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Ameriquest Overcharge Accusations Settled

Class action could cost as much as $50 million

June 28, 2005


Leading subprime lender Ameriquest Mortgage Co. has agreed to pay up to $50 million to settle a class action suit that accused the California-based company of, among other things, charging excessive fees.

In settling the suit filed in San Mateo County Superior Court, Ameriquest agreed to pay $15 million to $50 million to borrowers in four states -- Alabama, Alaska, California and Texas.

"We are pleased the court approved this settlement agreement because it's fair and allows Ameriquest to focus its attention on making credit available to millions of Americans," Ameriquest said in a prepared statement e-mailed to MortgageDaily.com.

But the company, which was accused of misleading borrowers, admitted no wrong doing in agreeing to the settlement.

"The settlement cannot be used to show or even imply that Ameriquest violated any law or regulation," the company said. "The court approved the agreement, which both recognizes the implementation of best practices and the strong defenses to the allegations.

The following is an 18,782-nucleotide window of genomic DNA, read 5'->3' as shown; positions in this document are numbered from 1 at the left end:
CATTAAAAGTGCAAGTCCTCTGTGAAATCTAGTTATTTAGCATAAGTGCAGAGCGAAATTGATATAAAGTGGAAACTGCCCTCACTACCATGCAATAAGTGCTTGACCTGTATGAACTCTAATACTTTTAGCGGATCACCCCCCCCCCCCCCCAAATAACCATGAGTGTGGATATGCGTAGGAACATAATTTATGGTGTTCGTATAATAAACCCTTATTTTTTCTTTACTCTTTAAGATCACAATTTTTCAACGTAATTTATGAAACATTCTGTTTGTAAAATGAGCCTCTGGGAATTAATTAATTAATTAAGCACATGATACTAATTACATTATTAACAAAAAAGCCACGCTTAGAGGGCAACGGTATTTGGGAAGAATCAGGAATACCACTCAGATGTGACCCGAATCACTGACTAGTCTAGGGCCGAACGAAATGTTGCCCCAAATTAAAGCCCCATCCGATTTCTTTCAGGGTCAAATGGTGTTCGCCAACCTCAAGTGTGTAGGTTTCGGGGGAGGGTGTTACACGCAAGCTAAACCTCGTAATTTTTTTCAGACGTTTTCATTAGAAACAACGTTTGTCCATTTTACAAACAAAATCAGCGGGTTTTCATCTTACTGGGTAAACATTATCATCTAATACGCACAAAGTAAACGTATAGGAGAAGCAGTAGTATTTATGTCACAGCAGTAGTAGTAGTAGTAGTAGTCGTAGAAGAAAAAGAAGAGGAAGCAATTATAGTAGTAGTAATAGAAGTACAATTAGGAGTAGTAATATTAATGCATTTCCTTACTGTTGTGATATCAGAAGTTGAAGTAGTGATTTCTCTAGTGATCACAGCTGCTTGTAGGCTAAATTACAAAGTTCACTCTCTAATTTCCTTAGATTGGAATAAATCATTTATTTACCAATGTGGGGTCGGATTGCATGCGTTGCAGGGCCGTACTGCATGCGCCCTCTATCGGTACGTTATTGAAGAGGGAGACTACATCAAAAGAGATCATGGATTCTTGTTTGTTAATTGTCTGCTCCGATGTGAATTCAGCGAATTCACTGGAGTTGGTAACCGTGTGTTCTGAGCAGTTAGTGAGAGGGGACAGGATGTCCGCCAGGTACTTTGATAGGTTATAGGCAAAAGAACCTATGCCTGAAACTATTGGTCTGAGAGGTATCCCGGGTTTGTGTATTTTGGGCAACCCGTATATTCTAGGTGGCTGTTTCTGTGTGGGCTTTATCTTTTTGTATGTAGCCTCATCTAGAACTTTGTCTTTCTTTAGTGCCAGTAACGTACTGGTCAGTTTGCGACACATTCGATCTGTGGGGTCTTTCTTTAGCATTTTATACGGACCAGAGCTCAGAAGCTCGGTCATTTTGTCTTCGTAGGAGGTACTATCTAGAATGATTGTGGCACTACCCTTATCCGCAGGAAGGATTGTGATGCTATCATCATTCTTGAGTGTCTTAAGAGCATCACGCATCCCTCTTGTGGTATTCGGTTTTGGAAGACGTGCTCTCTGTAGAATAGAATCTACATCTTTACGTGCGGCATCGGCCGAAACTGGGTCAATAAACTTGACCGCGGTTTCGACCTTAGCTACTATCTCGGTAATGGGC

"Ameriquest's lending practices far exceed federal, state and local regulation," the company said. "Ameriquest's goal is to ensure each customer is fully informed of all loan terms."

The lawsuit was filed five years ago and originally included borrowers in 33 states, according to a filing Ameriquest made with the Securities and Exchange Commission earlier this year.

The number was reduced to four following a ruling by the California Court of Appeals in August of 2003. Cases in other states are being pursued by private borrowers and regulators.

Ameriquest said in the SEC filing it was accused by customers of inflating fees, failing to deliver on promised interest rates and other terms of mortgage loans and not being truthful in all documents.

The company said many of the claims are more than a decade old and that changes have been made to address any concerns.

"The settlement pertains to nearly ten year old issues and Ameriquest instituted many years ago lending best practices and computer systems to better protect customers," the company said.

"These best practices include seven days to review and rescind a loan at no cost as well as pricing systems that prevent arbitrary rate increases and full side by side comparison of loan terms," Ameriquest said. "Beginning in early July, Ameriquest will make available to all applicants Internet access to their current loan terms."

Nearly 20,000 claims were included as part of the class action, according to court documents.

Ameriquest still faces similar charges in a federal lawsuit filed by borrowers in northern California.

Plaintiffs in that suit, filed in U.S. District Court in San Francisco, objected to the terms of the settlement in the California case, court documents show.

Patrick Crowley is a MortgageDaily.com feature journalist and blogger, and a reporter and columnist for The Cincinnati Enquirer. Email Patrick at: [email protected]

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